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Right Side of the Tracks

Find sanctuary at new NoDa gallery

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NoDa, Charlotte's most established renegade arts community, has crept a little further north, across the railroad tracks. Sanctuary Art is the newest installment to Charlotte's only counter-cultural community. The new art gallery is an easy walk down Davidson Street, past 36th, past Boudreaux's, over the tracks and around the bend. There you'll see The Colony, a new development of residential condos and street front retail shops.The crumbled sidewalk becomes new and makes a hard right, straight to Sanctuary Art. Here, artist and now gallery owner Jerry Kirk displays his potent visual brew.

Sanctuary Art is haven for entrenched veterans and nomad newcomers, the known and the unknown. I predict we will be served up the rebellious, risque, ridiculous, and perhaps, one day (one can only hope) the reviled. But not yet -- we're still exhaling from Angels in America. Is Sanctuary Art an extension of Charlotte's only scary art scene -- NoDa, that down-at-the-heels, ragged village of sensitive souls and mad dogs sniffing out a home? Well, no and yes. Sanctuary Art is second generation NoDa, the legitimate spawn of Talent and Persistence. Kirk is first generation NoDa, a founding father of the offbeat tribe that rooted here in the early 90s. Given the original pioneers' paltry resources, vulnerable management skills and dubious choice of neighborhood, it's a small wonder this once shaky satellite still orbits Charlotte's beaux arts galaxy 10 years later. It's done more than survived -- it's thrived and now expanded.

Everything inside this gallery is clean, well lit, well framed, new. The walls aren't dinged, the floor doesn't move under the weight of your feet, no one's smoking reefer in the parking lot. Nothing resonates with the seedy, tattered fringe, the slumped sidewalk freak show ambience of the old 23 Studio and Pat's Time For One More Gallery/Bar. Nothing in the clean, crisp lines of the Colony development, home to Sanctuary Art, reeks with the nose-curdling promises of decay and rebirth.

Nothing except the art. The artwork is still NoDa. The art still carries a bit of the shock of the new, and that will likely be this gallery's lifeblood. Kirk has assembled artists he likes -- some friends, some sought-after out-of-towners, some hits, some misses. The work is a Studio 23 Upgrade, a reflection of the director's tastes and the opportunity to take his solitary vision public. In the next few years, Kirk will sink or swim on his choices, but he's begun with his head above water.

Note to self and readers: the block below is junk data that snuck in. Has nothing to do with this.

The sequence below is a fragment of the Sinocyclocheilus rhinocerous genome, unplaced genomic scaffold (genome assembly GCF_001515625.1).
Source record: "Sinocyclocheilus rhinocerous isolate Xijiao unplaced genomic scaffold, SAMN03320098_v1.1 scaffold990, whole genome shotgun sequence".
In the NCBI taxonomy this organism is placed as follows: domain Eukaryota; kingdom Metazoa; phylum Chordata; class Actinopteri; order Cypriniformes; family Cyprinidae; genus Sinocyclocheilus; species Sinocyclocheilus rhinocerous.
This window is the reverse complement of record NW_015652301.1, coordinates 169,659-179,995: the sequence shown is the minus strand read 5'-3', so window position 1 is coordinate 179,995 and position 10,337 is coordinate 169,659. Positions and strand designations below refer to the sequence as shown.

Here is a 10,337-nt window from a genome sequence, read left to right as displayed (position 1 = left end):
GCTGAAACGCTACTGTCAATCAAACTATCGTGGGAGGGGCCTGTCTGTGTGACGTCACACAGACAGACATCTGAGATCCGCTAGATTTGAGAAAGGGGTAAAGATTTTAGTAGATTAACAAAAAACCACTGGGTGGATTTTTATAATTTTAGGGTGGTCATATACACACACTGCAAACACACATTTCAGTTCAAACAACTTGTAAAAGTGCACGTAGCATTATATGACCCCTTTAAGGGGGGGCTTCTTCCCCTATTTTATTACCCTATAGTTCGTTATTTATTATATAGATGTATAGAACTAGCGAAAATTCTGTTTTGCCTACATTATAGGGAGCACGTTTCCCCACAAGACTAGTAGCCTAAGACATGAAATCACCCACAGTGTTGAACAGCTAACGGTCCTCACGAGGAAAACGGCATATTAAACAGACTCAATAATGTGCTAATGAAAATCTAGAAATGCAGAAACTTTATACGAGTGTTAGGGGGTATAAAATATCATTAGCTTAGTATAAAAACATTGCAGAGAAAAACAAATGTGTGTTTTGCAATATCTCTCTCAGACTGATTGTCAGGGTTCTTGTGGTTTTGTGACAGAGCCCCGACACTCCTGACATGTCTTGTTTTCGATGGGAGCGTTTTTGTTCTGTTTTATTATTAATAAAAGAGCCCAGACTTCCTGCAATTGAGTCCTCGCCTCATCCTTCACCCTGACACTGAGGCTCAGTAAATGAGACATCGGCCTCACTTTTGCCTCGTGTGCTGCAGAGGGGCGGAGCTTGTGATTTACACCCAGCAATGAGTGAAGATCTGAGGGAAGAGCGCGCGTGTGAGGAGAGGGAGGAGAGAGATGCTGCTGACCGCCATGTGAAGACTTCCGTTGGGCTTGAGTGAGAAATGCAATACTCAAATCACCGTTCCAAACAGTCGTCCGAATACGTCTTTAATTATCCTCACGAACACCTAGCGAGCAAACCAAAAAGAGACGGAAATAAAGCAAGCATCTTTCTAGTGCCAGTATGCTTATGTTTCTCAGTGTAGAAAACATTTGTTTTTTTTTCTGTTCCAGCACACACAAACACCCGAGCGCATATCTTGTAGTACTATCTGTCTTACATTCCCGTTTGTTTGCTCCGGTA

Sanctuary's premiere show, Chaos Troubadour, shows two photographers and seven painters.

Painters include five members of the late Eclipse Group -- Frank Haas, Raed Al Rawi, Rusk Masterson, Randy Crawford and Kirk.

Haas' paintings are line and extravagant color and World Wrestling Smackdown fighting to the death. They are an idiot savant on a blistering roll. They are not morning people.

Raed Al Rawi was a recent recipient of a fellowship at McColl Center for the Visual Arts. Rawi's ethereal and comical images of floating beds and flying pigs streaming over shimmering wheat fields are serene enough to seem familiar, even expected. His paintings remind me of dreams I meant to have. Floating fish and flying donkeys with briefcases -- Charlotte needs that kind of traffic.

Randy Crawford is Marcel Duchamp on thorazine. Marcel would be amused with Crawford's idea of coffee stain as art, though I think he would have preferred it remain as an idea or accident. Crawford has blurred, blotted, stained and wiped his way through the decorative possibilities of coffee on canvas. The stuff works better in your belly.